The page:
Every year around this time, it would come in the mail. My dad would grab it from the box on his way in the house, a non-descript brown paper package, but I knew what was hiding inside by the unmistakeable handwriting on the outside, just waiting to be uncovered.
My sisters and I would tear open the wrapping to find a festive holiday tin. We’d pop open the lid and there, wrapped in layers of wax paper, still cold from their journey from Ohio to New York, were my grandma’s annual Christmas cookies.
My favorites then were a three-way tie between pecan tassies, with their layer of crunchy sugar hiding nutty, molasses-y insides; buckeyes, an Ohio specialty of a ball of peanut butter partially dipped in chocolate to resemble its namesake; and these chocolate cookies with a maraschino cherry hidden under a coating of chocolate frosting. There were other choices in the tin too, of course: soft, cakey cookies topped with sugar glaze and multi-colored sprinkles, peanut butter blossoms, maybe some pizzelles if they managed to survive the trecherous journey intact. And of course no gift of cookies from an Italian grandmother–from my Italian grandmother–would be complete without biscotti.
I never got the appeal of biscotti then. They weren’t really sweet; you risked cracking a tooth if you didn’t eat them patiently, waiting for them to soften in your mouth or a cup of coffee; they tasted…different. Anise, as I learned, an acquired taste and one not often acquired by kids who were more interested in chocolate or sugar frostings. They certainly didn’t look like a kid’s cookie–craggy oblong slices, broken up only by small flecks of aniseed, austere in the grand scheme of holiday cookies.
But my dad loved them. He would eat them on Sunday mornings with his once-weekly cup of coffee while my sisters and I made quick work of the rest of the treats. I would munch on one or two as long as I could dip them in hot chocolate, but only if all my other favorites were gone.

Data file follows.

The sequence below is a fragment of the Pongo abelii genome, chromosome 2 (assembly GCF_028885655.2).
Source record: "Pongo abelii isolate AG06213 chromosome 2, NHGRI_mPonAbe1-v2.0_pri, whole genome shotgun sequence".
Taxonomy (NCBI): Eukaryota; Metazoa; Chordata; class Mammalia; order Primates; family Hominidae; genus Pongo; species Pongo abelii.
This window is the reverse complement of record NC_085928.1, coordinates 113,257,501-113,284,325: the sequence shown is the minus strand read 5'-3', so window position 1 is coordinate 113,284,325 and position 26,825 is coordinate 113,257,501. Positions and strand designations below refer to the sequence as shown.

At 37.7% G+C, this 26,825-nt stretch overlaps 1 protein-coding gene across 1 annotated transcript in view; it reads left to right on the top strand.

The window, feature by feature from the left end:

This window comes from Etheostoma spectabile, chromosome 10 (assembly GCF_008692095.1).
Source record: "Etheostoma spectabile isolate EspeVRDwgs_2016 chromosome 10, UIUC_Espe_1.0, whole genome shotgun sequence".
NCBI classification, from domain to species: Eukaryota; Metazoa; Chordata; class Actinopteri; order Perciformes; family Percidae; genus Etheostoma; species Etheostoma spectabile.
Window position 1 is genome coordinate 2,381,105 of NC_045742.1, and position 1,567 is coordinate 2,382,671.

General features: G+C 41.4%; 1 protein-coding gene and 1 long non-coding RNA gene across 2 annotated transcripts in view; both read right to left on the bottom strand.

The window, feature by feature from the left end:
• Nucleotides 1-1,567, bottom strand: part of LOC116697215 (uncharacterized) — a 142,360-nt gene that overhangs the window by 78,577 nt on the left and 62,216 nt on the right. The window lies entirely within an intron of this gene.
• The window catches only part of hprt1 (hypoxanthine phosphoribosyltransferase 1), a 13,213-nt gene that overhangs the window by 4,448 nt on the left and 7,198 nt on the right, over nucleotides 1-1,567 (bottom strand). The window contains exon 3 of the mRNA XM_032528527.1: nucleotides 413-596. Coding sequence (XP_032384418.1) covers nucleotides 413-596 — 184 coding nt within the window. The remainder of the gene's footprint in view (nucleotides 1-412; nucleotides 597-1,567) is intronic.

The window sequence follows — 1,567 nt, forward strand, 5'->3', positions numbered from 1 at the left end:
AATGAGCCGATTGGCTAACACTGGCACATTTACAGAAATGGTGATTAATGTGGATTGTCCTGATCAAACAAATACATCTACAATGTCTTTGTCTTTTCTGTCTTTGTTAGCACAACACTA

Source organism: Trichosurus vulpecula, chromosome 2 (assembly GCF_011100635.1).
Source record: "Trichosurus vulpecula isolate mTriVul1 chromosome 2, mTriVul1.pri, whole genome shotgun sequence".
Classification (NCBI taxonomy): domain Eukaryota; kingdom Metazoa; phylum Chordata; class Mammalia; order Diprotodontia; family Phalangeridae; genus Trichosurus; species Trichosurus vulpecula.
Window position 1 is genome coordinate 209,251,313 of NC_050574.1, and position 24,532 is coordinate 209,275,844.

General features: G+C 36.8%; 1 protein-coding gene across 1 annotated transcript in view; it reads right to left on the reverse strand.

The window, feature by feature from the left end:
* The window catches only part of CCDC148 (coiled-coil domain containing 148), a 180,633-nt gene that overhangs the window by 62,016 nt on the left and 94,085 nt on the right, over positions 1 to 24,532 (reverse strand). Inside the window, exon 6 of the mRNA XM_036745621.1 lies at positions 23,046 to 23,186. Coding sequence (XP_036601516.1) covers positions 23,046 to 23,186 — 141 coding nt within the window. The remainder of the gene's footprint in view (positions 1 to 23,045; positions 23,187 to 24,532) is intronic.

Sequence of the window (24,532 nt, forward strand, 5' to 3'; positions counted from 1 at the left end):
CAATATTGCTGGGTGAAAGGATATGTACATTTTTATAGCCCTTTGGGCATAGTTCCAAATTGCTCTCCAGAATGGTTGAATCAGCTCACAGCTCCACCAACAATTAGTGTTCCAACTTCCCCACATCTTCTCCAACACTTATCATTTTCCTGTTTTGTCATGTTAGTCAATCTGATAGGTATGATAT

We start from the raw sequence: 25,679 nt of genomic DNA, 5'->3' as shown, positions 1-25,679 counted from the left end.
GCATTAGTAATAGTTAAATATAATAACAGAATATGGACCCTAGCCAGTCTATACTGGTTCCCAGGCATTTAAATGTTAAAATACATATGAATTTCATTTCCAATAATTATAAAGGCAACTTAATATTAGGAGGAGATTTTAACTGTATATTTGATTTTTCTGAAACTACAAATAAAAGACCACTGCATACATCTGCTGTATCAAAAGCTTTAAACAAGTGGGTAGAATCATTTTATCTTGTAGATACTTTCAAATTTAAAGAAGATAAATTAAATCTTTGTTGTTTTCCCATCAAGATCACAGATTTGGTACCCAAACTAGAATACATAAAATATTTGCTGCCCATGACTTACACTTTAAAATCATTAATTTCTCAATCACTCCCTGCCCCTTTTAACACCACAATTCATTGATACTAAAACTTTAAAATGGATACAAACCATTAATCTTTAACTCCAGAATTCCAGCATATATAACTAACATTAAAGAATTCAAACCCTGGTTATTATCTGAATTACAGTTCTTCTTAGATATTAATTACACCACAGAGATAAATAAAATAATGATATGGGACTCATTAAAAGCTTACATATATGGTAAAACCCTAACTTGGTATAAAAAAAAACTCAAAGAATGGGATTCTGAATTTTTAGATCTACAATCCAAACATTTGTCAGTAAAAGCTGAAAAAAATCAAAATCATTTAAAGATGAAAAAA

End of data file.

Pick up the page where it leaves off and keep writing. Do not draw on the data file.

Since then, my tastes have grown up. Biscotti have become one of my favorite cookies for the holidays, one of the few that end up in my own private cookie stash once the rest have been gifted away. As with my issues with mass-produced muffins, these are not the biscotti you find at most coffee shops.
The licorice flavor of anise is the highlight, they’re just sweet enough for my tastes, and, while you won’t risk cracking a tooth like really traditional biscotti, they definitely have a crunch (and I personally like them best after a few days to really dry out). This time of year, they’re my favorite Sunday morning treat with a strong cup of tea–or, even better, an afternoon treat with a cup of hot mulled wine while I’m baking up more holiday goodies.
Anise Almond Biscotti
For crispy biscotti without the risk of over-browning, set them on cooling racks for the second baking, allowing the hot air to circulate around the cookies. Also, since these benefit from at least a few hours between rounds of baking, these are easy to split over two days if you don’t have time to finish them the first day. Adapted very slightly from this recipe from Epicurious.
2 cups sugar
1 cup (2 sticks) unsalted butter, room temperature
4 large eggs, room temperature
4 1/2 cups flour
4 teaspoons baking powder
1 teaspoon salt
1/3 cup brandy
1 1/2 teaspoons anise extract
1 teaspoon vanilla extract
1 cup whole almonds, toasted
2 tablespoons aniseed, lightly toasted
1/2 cup sliced almonds
Preheat oven to 350 degrees and line two large baking sheets with parchment paper.
Cream together butter and sugar until light and fluffy,then add eggs one at a time, mixing well after each addition. Stir together flour, baking powder, and salt in one bowl, and in another combine brandy, anise extract (it turns the brandy milky!), and vanilla. Alternate adding the flour and the brandy to the butter/sugar/egg mixture, beginning and ending with the flour mixture. Stir in whole almonds and anise.
Drop the dough by spoonfuls onto the baking sheets to form four rough logs. With damp hands, press the dough into 2-inch-wide strips about 13 inches long (the dough spreads, so try to avoid having them much wider than 2 inches or you will end up with giant cookies). Sprinkle sliced almonds over the top and lightly press them into the dough. Bake for 40 minutes until lightly golden.
Remove pans from the oven and carefully slide the biscotti logs to cooling racks and cool for several hours or even overnight; this helps get a clean cut later. Slice cool biscotti at an angle (a serrated knife, like a bread knife, works best, just press down sharply to cut through the almonds).
Heat oven to 300 degrees. Arrange the cookies on cooling racks set over baking sheets and bake for around 45 minutes, rotating pans every 15 minutes. The goal at this point is just to dry the biscotti, though they will brown a little bit more. Once crisp, remove from the oven and cool completely. Cookies will keep in an air-tight container for at least a few weeks, or frozen for even longer.